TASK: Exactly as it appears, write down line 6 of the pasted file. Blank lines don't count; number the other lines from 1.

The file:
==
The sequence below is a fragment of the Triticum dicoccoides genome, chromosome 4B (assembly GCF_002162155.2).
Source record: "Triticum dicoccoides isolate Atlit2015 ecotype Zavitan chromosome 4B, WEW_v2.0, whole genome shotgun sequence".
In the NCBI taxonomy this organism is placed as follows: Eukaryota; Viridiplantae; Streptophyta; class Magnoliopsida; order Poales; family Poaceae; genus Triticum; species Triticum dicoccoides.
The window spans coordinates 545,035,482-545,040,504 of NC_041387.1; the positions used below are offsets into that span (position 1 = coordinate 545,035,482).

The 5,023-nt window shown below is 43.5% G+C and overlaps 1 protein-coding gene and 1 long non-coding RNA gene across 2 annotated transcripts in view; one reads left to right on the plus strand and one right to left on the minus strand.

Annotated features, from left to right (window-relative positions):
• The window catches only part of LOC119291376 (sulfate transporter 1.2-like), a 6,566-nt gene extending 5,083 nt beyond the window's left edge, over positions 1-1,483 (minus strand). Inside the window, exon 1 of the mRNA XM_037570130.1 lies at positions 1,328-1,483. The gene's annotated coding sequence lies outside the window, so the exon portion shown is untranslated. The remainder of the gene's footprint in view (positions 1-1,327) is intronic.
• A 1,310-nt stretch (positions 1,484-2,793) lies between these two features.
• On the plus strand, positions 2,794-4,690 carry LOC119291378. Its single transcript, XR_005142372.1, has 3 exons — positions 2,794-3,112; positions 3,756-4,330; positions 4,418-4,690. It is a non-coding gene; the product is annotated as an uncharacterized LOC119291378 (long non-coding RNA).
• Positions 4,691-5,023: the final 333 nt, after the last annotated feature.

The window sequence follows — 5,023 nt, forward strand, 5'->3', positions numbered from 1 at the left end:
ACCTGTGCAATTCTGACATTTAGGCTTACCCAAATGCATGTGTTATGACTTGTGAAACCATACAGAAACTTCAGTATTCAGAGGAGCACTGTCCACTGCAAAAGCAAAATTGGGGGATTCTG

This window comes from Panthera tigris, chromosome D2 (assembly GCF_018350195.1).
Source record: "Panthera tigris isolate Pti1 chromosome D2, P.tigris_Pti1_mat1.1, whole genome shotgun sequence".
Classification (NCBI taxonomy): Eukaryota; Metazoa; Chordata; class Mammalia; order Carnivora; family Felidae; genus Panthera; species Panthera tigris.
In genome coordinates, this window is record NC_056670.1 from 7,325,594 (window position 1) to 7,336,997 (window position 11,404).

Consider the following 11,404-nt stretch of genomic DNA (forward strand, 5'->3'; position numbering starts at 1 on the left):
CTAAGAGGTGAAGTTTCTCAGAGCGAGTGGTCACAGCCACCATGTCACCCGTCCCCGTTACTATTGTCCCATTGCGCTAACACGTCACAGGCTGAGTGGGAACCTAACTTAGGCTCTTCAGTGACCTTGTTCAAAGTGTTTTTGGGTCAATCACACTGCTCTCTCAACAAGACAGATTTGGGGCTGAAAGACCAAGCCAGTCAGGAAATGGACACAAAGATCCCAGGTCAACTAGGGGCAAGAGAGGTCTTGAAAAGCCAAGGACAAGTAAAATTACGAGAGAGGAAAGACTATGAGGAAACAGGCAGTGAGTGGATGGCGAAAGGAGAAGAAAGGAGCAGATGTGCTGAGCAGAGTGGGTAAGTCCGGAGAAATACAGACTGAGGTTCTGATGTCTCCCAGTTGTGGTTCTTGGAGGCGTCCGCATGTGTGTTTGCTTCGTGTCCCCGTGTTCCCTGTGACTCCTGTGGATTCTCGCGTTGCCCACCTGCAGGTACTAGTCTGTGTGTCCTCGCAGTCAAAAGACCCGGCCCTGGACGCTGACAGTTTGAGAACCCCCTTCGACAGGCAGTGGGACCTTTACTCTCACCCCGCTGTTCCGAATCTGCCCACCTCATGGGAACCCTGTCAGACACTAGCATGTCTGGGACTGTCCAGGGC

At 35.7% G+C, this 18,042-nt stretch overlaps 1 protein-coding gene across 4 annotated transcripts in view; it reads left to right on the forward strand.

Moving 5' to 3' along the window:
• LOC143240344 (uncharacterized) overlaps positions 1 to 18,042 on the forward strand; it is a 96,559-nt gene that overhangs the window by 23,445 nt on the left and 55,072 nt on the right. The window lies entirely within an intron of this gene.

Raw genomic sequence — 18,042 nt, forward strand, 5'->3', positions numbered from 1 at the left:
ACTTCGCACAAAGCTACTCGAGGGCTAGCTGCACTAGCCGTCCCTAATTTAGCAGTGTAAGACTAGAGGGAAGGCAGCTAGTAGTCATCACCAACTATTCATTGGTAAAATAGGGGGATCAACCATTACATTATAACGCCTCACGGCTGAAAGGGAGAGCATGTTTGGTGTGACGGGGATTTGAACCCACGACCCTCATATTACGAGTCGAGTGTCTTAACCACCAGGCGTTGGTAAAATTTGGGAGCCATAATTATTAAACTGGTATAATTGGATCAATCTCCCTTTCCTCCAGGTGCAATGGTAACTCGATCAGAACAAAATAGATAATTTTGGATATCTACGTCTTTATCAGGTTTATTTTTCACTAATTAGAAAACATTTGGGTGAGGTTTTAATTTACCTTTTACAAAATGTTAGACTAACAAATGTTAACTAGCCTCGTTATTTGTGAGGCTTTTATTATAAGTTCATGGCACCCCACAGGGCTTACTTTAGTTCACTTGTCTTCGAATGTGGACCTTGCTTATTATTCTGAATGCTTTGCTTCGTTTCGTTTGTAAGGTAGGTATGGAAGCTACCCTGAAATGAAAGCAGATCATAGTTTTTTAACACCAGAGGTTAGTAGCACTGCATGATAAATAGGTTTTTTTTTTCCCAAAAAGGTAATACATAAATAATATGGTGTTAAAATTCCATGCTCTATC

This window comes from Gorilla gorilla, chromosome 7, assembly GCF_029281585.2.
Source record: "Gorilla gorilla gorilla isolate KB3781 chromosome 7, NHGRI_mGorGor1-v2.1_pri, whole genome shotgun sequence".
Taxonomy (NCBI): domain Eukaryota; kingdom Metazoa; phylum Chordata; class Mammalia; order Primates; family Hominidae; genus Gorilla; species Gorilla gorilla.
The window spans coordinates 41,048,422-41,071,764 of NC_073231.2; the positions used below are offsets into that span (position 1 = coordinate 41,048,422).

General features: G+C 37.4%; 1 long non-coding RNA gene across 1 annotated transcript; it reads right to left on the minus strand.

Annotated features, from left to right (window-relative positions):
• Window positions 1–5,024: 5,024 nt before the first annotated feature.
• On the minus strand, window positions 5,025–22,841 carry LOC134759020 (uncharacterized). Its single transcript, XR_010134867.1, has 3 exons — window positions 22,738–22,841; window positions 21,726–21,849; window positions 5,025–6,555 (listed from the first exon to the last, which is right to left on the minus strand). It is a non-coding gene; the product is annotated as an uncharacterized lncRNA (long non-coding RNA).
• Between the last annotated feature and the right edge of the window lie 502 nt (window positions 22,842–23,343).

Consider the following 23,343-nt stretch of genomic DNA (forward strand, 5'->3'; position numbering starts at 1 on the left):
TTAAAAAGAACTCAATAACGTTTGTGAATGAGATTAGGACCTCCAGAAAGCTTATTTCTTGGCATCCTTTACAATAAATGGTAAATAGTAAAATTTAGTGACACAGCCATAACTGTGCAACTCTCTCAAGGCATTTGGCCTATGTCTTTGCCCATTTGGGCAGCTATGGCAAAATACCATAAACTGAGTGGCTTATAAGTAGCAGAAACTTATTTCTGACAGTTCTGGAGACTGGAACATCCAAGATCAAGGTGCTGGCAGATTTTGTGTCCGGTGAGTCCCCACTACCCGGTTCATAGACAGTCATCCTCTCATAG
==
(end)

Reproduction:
Annotated features, from left to right (window-relative positions):